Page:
The financial impact of COVID-19 has many people worrying about paying back borrowed money and wondering where to start. If you’d like help after reviewing the steps below, Iowa State University Extension Family Finance Specialists across the state are available for educational consultations that are free and confidential.
To get started, take 3 steps to manage your debt.
First, understand your debts. Make a chart or a list showing each debt, with who you owe, the amount you owe (including interest), and projected payoff date (if available). Having this clear view of your total debt picture will help you plan your approach.
Second, consider what the consequences are if you do not pay on time. In most cases, late payment or failure to pay will hurt your credit score. But in some cases, the consequences are more serious: for example, you may lose a service, such as water or electricity; or your vehicle may be repossessed. Considering the consequences will help you decide which bills to prioritize. NOTE: eventually it will be important to repay all your debts, but in the short term, it is advisable to prioritize those that are essential to your family’s well-being or to keep your job.
Third, plan a payment strategy that works best for you. After prioritizing the bills that are critical to your family’s well-being, you still may have several other debts to address – which of those should you pay first? You should, of course, keep paying the agreed-upon monthly payments if possible, but if you have extra money to put toward your debts, where should you start? Some people start by attacking the debt with the lowest balance – they are motivated by the idea of completely wiping out a debt so they have fewer bills to think about. You will actually save the most money by first focusing on the bill with the highest interest rate. To explore debt repayment options, check out PowerPay, a free and non-commercial debt calculator sponsored by Utah State University Extension.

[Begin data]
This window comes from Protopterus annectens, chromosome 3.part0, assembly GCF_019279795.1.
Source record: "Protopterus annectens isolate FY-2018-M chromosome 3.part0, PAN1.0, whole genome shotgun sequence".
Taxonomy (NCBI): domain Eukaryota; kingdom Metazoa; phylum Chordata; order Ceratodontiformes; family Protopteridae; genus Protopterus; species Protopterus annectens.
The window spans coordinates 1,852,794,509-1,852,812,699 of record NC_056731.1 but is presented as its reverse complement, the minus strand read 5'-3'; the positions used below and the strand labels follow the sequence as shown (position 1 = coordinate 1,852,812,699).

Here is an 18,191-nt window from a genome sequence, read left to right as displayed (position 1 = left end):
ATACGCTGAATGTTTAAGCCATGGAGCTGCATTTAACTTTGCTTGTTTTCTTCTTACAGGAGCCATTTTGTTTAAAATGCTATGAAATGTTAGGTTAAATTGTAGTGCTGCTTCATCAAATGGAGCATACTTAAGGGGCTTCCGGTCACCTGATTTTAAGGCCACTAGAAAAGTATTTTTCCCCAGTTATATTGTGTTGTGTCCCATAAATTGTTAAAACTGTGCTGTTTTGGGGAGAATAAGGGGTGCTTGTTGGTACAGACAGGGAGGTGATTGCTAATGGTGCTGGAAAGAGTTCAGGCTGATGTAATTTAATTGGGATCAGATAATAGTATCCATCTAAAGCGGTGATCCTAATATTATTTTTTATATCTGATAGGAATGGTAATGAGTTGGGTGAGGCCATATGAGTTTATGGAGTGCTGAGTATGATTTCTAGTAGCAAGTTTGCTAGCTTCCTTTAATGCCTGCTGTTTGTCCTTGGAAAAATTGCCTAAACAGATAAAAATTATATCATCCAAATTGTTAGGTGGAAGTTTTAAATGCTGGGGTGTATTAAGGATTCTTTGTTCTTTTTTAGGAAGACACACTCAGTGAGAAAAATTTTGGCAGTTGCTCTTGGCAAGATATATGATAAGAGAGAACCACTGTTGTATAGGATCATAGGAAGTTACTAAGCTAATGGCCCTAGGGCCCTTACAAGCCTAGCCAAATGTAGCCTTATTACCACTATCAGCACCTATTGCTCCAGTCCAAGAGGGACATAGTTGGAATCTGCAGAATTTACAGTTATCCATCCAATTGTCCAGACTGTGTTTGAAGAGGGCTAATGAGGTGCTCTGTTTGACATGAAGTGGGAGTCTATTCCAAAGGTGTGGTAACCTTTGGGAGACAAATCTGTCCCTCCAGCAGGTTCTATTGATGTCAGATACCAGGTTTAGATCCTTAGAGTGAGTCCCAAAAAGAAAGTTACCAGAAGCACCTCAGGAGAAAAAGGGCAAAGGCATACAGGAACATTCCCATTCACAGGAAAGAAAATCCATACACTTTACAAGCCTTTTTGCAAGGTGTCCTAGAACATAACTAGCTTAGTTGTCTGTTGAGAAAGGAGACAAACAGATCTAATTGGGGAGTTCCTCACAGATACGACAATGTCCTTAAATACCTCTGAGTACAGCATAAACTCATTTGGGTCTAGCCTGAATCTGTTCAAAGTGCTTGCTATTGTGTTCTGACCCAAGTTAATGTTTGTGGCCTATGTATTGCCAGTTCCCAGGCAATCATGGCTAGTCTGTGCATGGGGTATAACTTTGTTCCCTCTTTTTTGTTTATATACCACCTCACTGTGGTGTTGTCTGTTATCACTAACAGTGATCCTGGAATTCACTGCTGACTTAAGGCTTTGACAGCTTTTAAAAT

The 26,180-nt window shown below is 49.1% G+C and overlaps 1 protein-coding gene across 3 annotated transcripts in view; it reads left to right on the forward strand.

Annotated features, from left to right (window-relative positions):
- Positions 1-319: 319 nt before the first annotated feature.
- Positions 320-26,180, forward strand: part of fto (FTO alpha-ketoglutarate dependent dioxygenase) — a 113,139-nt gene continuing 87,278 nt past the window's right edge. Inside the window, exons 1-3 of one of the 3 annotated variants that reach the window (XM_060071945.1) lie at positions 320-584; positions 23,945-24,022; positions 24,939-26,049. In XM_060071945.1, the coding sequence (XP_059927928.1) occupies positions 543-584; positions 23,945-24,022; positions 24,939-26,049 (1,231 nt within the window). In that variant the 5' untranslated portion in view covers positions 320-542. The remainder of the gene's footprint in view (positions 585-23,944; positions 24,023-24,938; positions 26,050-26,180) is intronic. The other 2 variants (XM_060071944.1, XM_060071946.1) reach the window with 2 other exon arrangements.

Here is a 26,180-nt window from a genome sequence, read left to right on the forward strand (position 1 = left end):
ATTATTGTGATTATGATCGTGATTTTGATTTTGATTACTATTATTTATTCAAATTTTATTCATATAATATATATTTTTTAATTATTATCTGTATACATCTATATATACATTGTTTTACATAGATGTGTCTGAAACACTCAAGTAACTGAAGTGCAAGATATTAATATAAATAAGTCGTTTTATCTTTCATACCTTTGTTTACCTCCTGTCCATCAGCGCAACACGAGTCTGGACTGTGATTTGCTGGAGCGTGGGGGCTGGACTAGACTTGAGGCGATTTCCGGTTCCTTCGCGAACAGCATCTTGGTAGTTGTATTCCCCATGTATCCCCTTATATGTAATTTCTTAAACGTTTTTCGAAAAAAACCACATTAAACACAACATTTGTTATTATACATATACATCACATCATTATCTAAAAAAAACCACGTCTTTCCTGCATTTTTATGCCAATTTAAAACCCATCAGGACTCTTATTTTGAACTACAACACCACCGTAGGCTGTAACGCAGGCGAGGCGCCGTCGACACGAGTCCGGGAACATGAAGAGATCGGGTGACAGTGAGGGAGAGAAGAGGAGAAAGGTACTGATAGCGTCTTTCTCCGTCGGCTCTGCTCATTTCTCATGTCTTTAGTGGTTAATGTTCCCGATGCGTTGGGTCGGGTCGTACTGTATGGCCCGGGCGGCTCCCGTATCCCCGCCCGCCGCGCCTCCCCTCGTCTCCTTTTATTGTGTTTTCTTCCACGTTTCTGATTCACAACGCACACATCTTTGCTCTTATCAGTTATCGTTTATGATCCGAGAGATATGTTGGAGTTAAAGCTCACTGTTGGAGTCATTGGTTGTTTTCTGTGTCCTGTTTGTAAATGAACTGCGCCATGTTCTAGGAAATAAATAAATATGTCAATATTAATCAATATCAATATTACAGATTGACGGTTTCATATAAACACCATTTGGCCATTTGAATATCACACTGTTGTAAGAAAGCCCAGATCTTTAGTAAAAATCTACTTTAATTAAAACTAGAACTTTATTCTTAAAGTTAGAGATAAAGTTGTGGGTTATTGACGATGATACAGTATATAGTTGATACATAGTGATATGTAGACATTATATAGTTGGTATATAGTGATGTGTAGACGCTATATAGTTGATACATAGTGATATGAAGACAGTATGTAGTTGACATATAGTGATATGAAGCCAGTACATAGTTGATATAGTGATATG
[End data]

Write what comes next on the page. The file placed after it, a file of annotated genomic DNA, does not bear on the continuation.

Taking control of your debts starts with three steps: understanding it, being aware of consequences of not paying debt, and having a plan to reduce debts. It’s not easy to become debt-free, but for most consumers it can be accomplished with hard work and dedication. Be sure to contact your local ISU Extension financial educator if you’d like some assistance with sorting through your options.